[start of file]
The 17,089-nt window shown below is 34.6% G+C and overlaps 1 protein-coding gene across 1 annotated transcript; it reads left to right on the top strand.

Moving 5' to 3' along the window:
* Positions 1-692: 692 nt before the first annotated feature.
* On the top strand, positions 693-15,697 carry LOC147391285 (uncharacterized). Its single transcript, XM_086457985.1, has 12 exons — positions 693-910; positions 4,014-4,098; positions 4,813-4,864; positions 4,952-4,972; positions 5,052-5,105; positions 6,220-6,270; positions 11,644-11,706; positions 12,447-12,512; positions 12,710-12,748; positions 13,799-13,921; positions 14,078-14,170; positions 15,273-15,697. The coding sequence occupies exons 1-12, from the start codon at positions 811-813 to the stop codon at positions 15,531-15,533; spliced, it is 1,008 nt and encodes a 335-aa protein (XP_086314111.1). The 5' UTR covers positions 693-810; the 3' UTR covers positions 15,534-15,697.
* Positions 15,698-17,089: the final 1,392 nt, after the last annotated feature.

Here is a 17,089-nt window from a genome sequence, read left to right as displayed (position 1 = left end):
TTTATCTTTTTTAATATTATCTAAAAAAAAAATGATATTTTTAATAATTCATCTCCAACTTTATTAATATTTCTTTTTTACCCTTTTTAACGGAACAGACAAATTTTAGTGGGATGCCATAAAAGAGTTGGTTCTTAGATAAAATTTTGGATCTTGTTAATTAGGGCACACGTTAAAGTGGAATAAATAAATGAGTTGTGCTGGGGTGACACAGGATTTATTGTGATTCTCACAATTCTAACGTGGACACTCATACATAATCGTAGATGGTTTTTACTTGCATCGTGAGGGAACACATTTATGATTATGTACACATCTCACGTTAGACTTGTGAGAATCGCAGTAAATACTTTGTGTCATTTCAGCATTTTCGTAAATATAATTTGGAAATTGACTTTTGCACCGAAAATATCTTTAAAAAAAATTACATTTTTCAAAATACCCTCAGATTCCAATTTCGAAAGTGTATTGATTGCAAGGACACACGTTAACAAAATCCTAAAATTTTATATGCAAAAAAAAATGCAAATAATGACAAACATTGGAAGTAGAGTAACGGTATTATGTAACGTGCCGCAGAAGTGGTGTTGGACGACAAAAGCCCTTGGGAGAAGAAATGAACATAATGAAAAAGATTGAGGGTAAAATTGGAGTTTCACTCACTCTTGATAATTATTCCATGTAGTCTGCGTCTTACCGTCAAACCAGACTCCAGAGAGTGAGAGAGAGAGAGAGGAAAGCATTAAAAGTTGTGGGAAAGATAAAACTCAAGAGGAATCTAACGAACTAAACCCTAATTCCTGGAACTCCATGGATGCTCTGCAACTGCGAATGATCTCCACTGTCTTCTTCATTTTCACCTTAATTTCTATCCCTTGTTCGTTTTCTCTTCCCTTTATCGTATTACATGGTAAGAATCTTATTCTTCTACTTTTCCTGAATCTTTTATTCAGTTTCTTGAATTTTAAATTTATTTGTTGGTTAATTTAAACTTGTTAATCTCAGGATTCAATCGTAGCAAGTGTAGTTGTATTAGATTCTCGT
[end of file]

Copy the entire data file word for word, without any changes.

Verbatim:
The 17,089-nt window shown below is 34.6% G+C and overlaps 1 protein-coding gene across 1 annotated transcript; it reads left to right on the top strand.

Moving 5' to 3' along the window:
* Positions 1-692: 692 nt before the first annotated feature.
* On the top strand, positions 693-15,697 carry LOC147391285 (uncharacterized). Its single transcript, XM_086457985.1, has 12 exons — positions 693-910; positions 4,014-4,098; positions 4,813-4,864; positions 4,952-4,972; positions 5,052-5,105; positions 6,220-6,270; positions 11,644-11,706; positions 12,447-12,512; positions 12,710-12,748; positions 13,799-13,921; positions 14,078-14,170; positions 15,273-15,697. The coding sequence occupies exons 1-12, from the start codon at positions 811-813 to the stop codon at positions 15,531-15,533; spliced, it is 1,008 nt and encodes a 335-aa protein (XP_086314111.1). The 5' UTR covers positions 693-810; the 3' UTR covers positions 15,534-15,697.
* Positions 15,698-17,089: the final 1,392 nt, after the last annotated feature.

Here is a 17,089-nt window from a genome sequence, read left to right as displayed (position 1 = left end):
TTTATCTTTTTTAATATTATCTAAAAAAAAAATGATATTTTTAATAATTCATCTCCAACTTTATTAATATTTCTTTTTTACCCTTTTTAACGGAACAGACAAATTTTAGTGGGATGCCATAAAAGAGTTGGTTCTTAGATAAAATTTTGGATCTTGTTAATTAGGGCACACGTTAAAGTGGAATAAATAAATGAGTTGTGCTGGGGTGACACAGGATTTATTGTGATTCTCACAATTCTAACGTGGACACTCATACATAATCGTAGATGGTTTTTACTTGCATCGTGAGGGAACACATTTATGATTATGTACACATCTCACGTTAGACTTGTGAGAATCGCAGTAAATACTTTGTGTCATTTCAGCATTTTCGTAAATATAATTTGGAAATTGACTTTTGCACCGAAAATATCTTTAAAAAAAATTACATTTTTCAAAATACCCTCAGATTCCAATTTCGAAAGTGTATTGATTGCAAGGACACACGTTAACAAAATCCTAAAATTTTATATGCAAAAAAAAATGCAAATAATGACAAACATTGGAAGTAGAGTAACGGTATTATGTAACGTGCCGCAGAAGTGGTGTTGGACGACAAAAGCCCTTGGGAGAAGAAATGAACATAATGAAAAAGATTGAGGGTAAAATTGGAGTTTCACTCACTCTTGATAATTATTCCATGTAGTCTGCGTCTTACCGTCAAACCAGACTCCAGAGAGTGAGAGAGAGAGAGAGGAAAGCATTAAAAGTTGTGGGAAAGATAAAACTCAAGAGGAATCTAACGAACTAAACCCTAATTCCTGGAACTCCATGGATGCTCTGCAACTGCGAATGATCTCCACTGTCTTCTTCATTTTCACCTTAATTTCTATCCCTTGTTCGTTTTCTCTTCCCTTTATCGTATTACATGGTAAGAATCTTATTCTTCTACTTTTCCTGAATCTTTTATTCAGTTTCTTGAATTTTAAATTTATTTGTTGGTTAATTTAAACTTGTTAATCTCAGGATTCAATCGTAGCAAGTGTAGTTGTATTAGATTCTCGT